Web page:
Emily:  Okay, I’m so glad you referenced something from Hollywood.  I feel like our blog is remiss to not mention Arby’s or some celebrity action.  I love Ashton Kutcher and have a hard time hiding myself from all the Ashton hype.  Yeah, I’m a fair-weather fan.  But between his potential divorce from Demi Moore and his addition to Two and Half Men I can’t get enough news about him.  I can’t even focus of Charlie Sheen, who is now the poor man’s Ashton.

Aubrey: Well Ashton Kutcher is no Charlie Sheen but is Charlie Sheen really Charlie Sheen anymore?  I think I read that Two and Half Men still has way too many viewers for the quality of the show and that his TV show Anger Mangagement was still in the works.  Where did I get all of this great information?  Well from TMZ of course.  And Forbes.  Some of the most important sources in the known universe for information.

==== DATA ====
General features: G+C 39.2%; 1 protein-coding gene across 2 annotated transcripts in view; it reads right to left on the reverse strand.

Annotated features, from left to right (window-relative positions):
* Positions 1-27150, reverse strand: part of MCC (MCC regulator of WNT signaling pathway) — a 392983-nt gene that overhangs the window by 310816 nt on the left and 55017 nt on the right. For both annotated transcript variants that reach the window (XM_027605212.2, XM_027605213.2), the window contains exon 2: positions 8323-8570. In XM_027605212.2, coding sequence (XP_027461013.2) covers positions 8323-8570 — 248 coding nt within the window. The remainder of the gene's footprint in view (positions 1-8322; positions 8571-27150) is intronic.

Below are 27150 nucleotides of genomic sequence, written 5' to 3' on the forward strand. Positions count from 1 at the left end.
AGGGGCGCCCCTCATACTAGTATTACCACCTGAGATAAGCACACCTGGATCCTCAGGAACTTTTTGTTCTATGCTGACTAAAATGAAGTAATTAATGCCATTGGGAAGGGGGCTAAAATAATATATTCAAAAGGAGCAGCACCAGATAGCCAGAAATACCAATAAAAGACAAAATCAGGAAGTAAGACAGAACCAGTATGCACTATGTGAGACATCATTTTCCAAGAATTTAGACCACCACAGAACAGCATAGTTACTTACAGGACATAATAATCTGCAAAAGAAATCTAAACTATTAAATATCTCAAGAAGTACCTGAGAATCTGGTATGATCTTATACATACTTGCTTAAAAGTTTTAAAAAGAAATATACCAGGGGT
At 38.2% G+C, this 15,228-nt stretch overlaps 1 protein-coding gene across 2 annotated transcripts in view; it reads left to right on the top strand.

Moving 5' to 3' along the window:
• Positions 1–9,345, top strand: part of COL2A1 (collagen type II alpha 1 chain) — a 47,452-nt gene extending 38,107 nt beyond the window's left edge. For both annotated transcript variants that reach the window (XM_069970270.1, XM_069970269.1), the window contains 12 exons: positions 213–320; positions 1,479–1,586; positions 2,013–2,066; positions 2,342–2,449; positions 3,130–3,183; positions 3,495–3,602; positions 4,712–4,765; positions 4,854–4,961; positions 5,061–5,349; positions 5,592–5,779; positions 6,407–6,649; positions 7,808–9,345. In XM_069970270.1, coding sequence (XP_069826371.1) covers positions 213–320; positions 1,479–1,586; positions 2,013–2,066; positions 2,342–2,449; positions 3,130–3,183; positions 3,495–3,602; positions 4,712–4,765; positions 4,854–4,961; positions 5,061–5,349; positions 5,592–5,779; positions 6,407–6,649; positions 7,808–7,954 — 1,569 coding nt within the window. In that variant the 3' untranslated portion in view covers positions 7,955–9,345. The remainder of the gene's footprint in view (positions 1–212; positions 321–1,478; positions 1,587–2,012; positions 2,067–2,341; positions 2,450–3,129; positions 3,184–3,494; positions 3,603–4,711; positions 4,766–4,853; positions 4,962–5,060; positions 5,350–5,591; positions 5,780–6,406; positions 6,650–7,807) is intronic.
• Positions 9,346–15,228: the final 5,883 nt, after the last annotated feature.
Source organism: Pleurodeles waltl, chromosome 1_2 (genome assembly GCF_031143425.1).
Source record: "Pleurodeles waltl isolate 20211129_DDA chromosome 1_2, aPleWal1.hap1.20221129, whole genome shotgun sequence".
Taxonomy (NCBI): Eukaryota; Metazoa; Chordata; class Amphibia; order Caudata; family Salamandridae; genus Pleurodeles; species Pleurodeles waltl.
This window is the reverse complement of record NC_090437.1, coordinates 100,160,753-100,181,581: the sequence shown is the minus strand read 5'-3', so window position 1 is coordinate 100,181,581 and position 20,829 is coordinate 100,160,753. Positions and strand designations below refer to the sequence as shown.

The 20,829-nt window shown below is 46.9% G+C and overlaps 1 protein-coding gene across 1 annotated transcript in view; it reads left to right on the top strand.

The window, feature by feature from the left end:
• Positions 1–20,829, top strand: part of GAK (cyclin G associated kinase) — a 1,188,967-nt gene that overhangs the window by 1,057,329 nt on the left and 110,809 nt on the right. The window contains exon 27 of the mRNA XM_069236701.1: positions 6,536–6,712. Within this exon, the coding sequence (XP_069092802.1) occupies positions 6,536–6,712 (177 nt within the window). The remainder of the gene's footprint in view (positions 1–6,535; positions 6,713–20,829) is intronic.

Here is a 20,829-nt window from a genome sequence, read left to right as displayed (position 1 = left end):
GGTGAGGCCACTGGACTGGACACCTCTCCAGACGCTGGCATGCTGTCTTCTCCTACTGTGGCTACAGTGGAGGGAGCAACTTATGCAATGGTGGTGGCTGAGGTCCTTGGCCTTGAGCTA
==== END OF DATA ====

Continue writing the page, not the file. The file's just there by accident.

Weekend Tech: Krulwich Wonders Day Two

Hopefully I peaked your interest yesterday by discussing the merits of the blog Krulwich Wonders.  Today I’m going to provide a list of posts that could easily translate into classroom lessons.

Language, Writers, Writing

“Wanna Live Forever? Become a Noun”

A can’t miss post.  Song, video and dialogue about the history of the English language as it pertains to how people become nouns.  This might be the best/most amusing of all the posts.  It also links to a Time Photo Essay of people whose last names have become nouns.  Great for class discussion, argument prompts about how our culture comes to these conclusions.  Perhaps if you’re feeling really creative, look at the song lyrics.  Read more